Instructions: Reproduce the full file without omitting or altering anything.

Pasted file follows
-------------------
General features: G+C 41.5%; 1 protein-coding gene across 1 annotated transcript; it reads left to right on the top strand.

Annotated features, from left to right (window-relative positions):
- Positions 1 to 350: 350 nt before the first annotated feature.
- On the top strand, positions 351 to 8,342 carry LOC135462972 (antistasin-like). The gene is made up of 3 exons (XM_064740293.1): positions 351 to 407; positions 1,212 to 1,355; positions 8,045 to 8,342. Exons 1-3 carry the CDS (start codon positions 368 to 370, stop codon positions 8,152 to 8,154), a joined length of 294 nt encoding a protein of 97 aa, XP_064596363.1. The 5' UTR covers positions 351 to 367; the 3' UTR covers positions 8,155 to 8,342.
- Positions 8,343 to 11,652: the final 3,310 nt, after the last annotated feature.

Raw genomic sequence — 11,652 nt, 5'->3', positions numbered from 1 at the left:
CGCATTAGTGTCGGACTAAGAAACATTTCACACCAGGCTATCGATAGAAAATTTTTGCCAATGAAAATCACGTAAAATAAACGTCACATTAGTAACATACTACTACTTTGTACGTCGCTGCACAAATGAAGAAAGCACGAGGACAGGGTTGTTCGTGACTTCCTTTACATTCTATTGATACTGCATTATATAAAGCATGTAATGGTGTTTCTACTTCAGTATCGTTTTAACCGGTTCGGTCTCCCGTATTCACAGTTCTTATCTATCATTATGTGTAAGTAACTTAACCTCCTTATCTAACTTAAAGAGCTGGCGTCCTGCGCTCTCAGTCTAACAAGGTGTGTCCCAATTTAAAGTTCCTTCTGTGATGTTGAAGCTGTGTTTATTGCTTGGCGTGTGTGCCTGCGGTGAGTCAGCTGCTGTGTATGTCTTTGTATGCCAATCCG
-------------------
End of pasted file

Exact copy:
General features: G+C 41.5%; 1 protein-coding gene across 1 annotated transcript; it reads left to right on the top strand.

Annotated features, from left to right (window-relative positions):
- Positions 1 to 350: 350 nt before the first annotated feature.
- On the top strand, positions 351 to 8,342 carry LOC135462972 (antistasin-like). The gene is made up of 3 exons (XM_064740293.1): positions 351 to 407; positions 1,212 to 1,355; positions 8,045 to 8,342. Exons 1-3 carry the CDS (start codon positions 368 to 370, stop codon positions 8,152 to 8,154), a joined length of 294 nt encoding a protein of 97 aa, XP_064596363.1. The 5' UTR covers positions 351 to 367; the 3' UTR covers positions 8,155 to 8,342.
- Positions 8,343 to 11,652: the final 3,310 nt, after the last annotated feature.

Raw genomic sequence — 11,652 nt, 5'->3', positions numbered from 1 at the left:
CGCATTAGTGTCGGACTAAGAAACATTTCACACCAGGCTATCGATAGAAAATTTTTGCCAATGAAAATCACGTAAAATAAACGTCACATTAGTAACATACTACTACTTTGTACGTCGCTGCACAAATGAAGAAAGCACGAGGACAGGGTTGTTCGTGACTTCCTTTACATTCTATTGATACTGCATTATATAAAGCATGTAATGGTGTTTCTACTTCAGTATCGTTTTAACCGGTTCGGTCTCCCGTATTCACAGTTCTTATCTATCATTATGTGTAAGTAACTTAACCTCCTTATCTAACTTAAAGAGCTGGCGTCCTGCGCTCTCAGTCTAACAAGGTGTGTCCCAATTTAAAGTTCCTTCTGTGATGTTGAAGCTGTGTTTATTGCTTGGCGTGTGTGCCTGCGGTGAGTCAGCTGCTGTGTATGTCTTTGTATGCCAATCCG